By Valaer Murray, TheDailyMeal.com(Photo: Getty Images)
More from Guest Bloggers blog
You get a pat on the back for choosing to have a salad, but take two points off for getting breaded chicken over grilled. Of course, it doesn't work that way, but we can help make a good choice even better. The reasoning? Make the salad work harder for you by not filling it with a bunch of pointless, empty calorie ingredients. That means foregoing the croutons and chow mein noodles but getting the same salty, crunchy deliciousness in a healthier way.
On the food chain of command, even fresh, healthy foods have an edge over other fresh, healthy foods -- call them "superfoods." For instance, spinach does double duty as a great source of folic acid, vitamin C, and potassium as well as being a good salad base. Ingredients like toasted sesame seeds are creative salad game-changers and also serve up calcium and iron.
No matter if salads are made at home or at the deli, indulgent toppings defeat the purpose of eating healthy. Ordering the wedge of iceberg with bleu cheese and bacon, while a time-honored favorite, can have as many calories as a small burger, so what's the point? You can congratulate yourself for eating fresh, healthy vegetables and stop there, but if you're looking to maximize the benefits of eating a salad, make informed choices about which ingredients are better for you than others.
If bacon or croutons are a must for you, balance them out with some good-for-you additions. We've done a side-by-side comparison of common salad ingredients' nutrient profiles using the USDA website Nutrition.gov, and came up with a few substitutions for each of the 10 salad fillers that serve the same purpose -- crunch or creaminess -- but also make the meal more balanced.
Croutons: Delicious but unnecessary, a half cup of croutons can add almost 100 calories to your healthy salad.
Better choice: Use slivered almonds or chopped walnuts as a salad topping instead. Nuts contain fat as well but also protein, fiber, and many other health benefits.
Cucumbers: Sure, cucumbers are a smart choice when compared to croutons, but without many vitamins or even fiber, they are a throwaway salad ingredient when there are alternatives that are richer in nutrients.
Better choice: For that satisfying crunch, add celery which is a diuretic and high in potassium and B6, a good energy-starter. Or add grilled or roasted zucchini -- one cup has 35% of your vitamin C, 5% of your fiber, and is a better source of omega-3s.
Iceberg lettuce: Pretty empty from a nutritional point of view and not much taste either.
Better choice: Greener types of lettuce like red leaf have more nutritional value, but to really get your vitamins' worth, opt for raw spinach. You'll get about 20% of your recommended folate plus vitamin C and potassium. Experiment with various greens like chicory, kale, or Swiss chard to vary your salads and round out the nutrient profile.
Salad dressing: It could be a great salad, but not with two tablespoons of blue cheese dressing that add about 160 calories and 17 extra grams of fat -- more calories and fat than grilled chicken breast. Even the Wish-Bone Fat Free version isn't a great choice since a small serving contains 12% of your daily recommended sodium. Remember dressing should be a seasoning for the salad, not an ingredient unto itself.
Better choice: Adding some olive oil and an acid like vinegar or lemon juice allows the fresh ingredients in your salad to shine, rather than drowning them out.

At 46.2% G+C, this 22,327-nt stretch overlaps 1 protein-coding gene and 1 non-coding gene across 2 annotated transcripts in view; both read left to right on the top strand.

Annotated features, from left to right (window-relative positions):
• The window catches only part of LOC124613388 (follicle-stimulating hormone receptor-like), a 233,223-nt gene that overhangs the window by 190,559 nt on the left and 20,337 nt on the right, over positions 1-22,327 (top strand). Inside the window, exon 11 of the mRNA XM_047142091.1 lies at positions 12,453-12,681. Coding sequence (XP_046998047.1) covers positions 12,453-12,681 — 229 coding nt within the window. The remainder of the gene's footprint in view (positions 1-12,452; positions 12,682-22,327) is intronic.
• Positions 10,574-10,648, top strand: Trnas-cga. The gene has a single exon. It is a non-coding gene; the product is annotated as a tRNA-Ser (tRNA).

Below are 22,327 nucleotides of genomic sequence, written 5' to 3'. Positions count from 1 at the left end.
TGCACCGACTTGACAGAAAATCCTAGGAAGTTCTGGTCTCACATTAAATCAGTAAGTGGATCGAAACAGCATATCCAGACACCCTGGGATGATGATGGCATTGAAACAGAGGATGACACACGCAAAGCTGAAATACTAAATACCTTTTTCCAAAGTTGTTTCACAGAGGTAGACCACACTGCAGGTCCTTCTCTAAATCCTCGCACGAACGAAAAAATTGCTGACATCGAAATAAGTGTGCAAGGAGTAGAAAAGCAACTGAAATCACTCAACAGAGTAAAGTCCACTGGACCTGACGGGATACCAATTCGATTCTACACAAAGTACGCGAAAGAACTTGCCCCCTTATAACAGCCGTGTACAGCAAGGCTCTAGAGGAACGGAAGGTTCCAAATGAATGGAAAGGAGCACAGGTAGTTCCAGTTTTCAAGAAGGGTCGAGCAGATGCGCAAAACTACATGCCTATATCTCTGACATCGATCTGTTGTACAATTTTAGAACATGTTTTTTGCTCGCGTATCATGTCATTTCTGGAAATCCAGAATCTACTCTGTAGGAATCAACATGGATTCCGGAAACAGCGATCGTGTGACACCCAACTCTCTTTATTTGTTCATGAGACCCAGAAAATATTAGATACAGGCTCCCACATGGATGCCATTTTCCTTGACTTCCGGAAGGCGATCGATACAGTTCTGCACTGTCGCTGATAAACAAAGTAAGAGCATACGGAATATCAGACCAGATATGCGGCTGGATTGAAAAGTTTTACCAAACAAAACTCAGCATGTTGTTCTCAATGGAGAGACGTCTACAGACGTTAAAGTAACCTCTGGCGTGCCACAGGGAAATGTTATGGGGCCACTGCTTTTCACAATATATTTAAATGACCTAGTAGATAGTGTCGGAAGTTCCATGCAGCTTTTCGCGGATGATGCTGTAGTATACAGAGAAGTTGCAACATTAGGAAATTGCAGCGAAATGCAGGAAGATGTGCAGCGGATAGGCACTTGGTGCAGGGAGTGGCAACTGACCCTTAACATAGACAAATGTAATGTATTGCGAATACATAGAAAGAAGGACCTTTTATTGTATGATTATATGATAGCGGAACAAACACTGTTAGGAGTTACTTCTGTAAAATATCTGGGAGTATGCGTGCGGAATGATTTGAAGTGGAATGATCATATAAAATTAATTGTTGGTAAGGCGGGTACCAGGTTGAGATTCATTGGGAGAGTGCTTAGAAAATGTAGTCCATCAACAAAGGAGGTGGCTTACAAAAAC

Cheese: Sure, cheese can be a good source of protein and calcium, but the saturated fat and cholesterol add up fast.
Better choice: To get that creamy texture and richness, try sliced avocado. Greens like kale and spinach will give you the same boost of calcium as dairy products.
Green beans: There's nothing unhealthy about green beans but they're no superfood.
Better choice: Compare a cup of green beans (44 calories) with a cup broccoli (20 calories), and you'll get an ingredient that has fewer carbs, a lower glycemic index and good anti-inflammatory properties. Even peas are a better source of fiber and protein.
Alfalfa sprouts: Very low in calories, sprouts are also low in most every type of nutrient.
Better choice: To spice up a green salad or a sandwich, try bean sprouts instead, which by and large have more fiber, vitamins and minerals (though more calories).
Chow mein noodles: Those delicious, crispy noodles are tempting, but a mere half a cup is 130 calories and 5 grams of fat not to mention the lack of vitamins and minerals.
Better choice: For a savory topping, try an ounce of toasted sesame seeds, low in cholesterol and high in calcium, iron and fiber. Same goes for the French's fried onion rings and even SnackSalad's Snapea Crisps. Instead of a topping that looks like snow peas, add in the real thing!
Corn: Even fresh and grilled, starchy corn contains a whole lotta nothing, and the canned kind can be very high in sodium.
Better choice: For the same sweetness, try beets, either canned or raw grated, for a good source of fiber and folic acid. Even dried cranberries are a good substitute with vitamin C and antioxidants.
Bacon: Need we say more? Whether real bacon or those imitation-bacon bits, the sodium and fat content are enough to throw off the scale.
Better choice: You can get salty crunchiness from a handful of pumpkin seeds, high in minerals like zinc, or sunflower seeds, which are a good source of folic acid. And remember, a little indulgence is fine, but adding a handful of these pointless salad ingredients takes away from the healthfulness of your meal.
More from TheDailyMeal.com:
- The 10 Fattiest Meals at Chain Restaurants
- Seven Tips for Reducing Post-Party Bloat
- The Best Fruits and Vegetables for Your Juice Diet
- Eight Pointless Carbs
- Seven Celebrity Fad Diets